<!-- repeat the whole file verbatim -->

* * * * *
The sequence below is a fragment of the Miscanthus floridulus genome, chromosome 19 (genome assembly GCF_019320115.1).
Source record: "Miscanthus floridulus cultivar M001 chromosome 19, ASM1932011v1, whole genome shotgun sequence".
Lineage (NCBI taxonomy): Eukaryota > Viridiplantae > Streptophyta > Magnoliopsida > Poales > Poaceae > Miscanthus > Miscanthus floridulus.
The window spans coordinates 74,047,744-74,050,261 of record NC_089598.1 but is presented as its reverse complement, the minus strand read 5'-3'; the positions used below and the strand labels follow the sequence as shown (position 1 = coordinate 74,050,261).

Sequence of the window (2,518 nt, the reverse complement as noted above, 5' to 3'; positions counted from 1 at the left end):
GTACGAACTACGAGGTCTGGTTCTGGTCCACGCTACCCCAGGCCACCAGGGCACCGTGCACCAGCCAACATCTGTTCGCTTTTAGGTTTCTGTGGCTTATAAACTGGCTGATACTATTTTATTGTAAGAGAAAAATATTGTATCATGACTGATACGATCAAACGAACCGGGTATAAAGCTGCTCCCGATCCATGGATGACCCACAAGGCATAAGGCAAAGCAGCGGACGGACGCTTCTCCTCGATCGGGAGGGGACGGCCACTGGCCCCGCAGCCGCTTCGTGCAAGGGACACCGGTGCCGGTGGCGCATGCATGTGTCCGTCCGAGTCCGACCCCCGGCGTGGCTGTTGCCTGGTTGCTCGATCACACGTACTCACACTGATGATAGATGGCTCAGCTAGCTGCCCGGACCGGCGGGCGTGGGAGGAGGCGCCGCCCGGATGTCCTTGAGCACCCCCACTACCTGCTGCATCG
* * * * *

The sequence below is a fragment of the Miscanthus floridulus genome, chromosome 19 (genome assembly GCF_019320115.1).
Source record: "Miscanthus floridulus cultivar M001 chromosome 19, ASM1932011v1, whole genome shotgun sequence".
Lineage (NCBI taxonomy): Eukaryota > Viridiplantae > Streptophyta > Magnoliopsida > Poales > Poaceae > Miscanthus > Miscanthus floridulus.
The window spans coordinates 74,047,744-74,050,261 of record NC_089598.1 but is presented as its reverse complement, the minus strand read 5'-3'; the positions used below and the strand labels follow the sequence as shown (position 1 = coordinate 74,050,261).

Sequence of the window (2,518 nt, the reverse complement as noted above, 5' to 3'; positions counted from 1 at the left end):
GTACGAACTACGAGGTCTGGTTCTGGTCCACGCTACCCCAGGCCACCAGGGCACCGTGCACCAGCCAACATCTGTTCGCTTTTAGGTTTCTGTGGCTTATAAACTGGCTGATACTATTTTATTGTAAGAGAAAAATATTGTATCATGACTGATACGATCAAACGAACCGGGTATAAAGCTGCTCCCGATCCATGGATGACCCACAAGGCATAAGGCAAAGCAGCGGACGGACGCTTCTCCTCGATCGGGAGGGGACGGCCACTGGCCCCGCAGCCGCTTCGTGCAAGGGACACCGGTGCCGGTGGCGCATGCATGTGTCCGTCCGAGTCCGACCCCCGGCGTGGCTGTTGCCTGGTTGCTCGATCACACGTACTCACACTGATGATAGATGGCTCAGCTAGCTGCCCGGACCGGCGGGCGTGGGAGGAGGCGCCGCCCGGATGTCCTTGAGCACCCCCACTACCTGCTGCATCG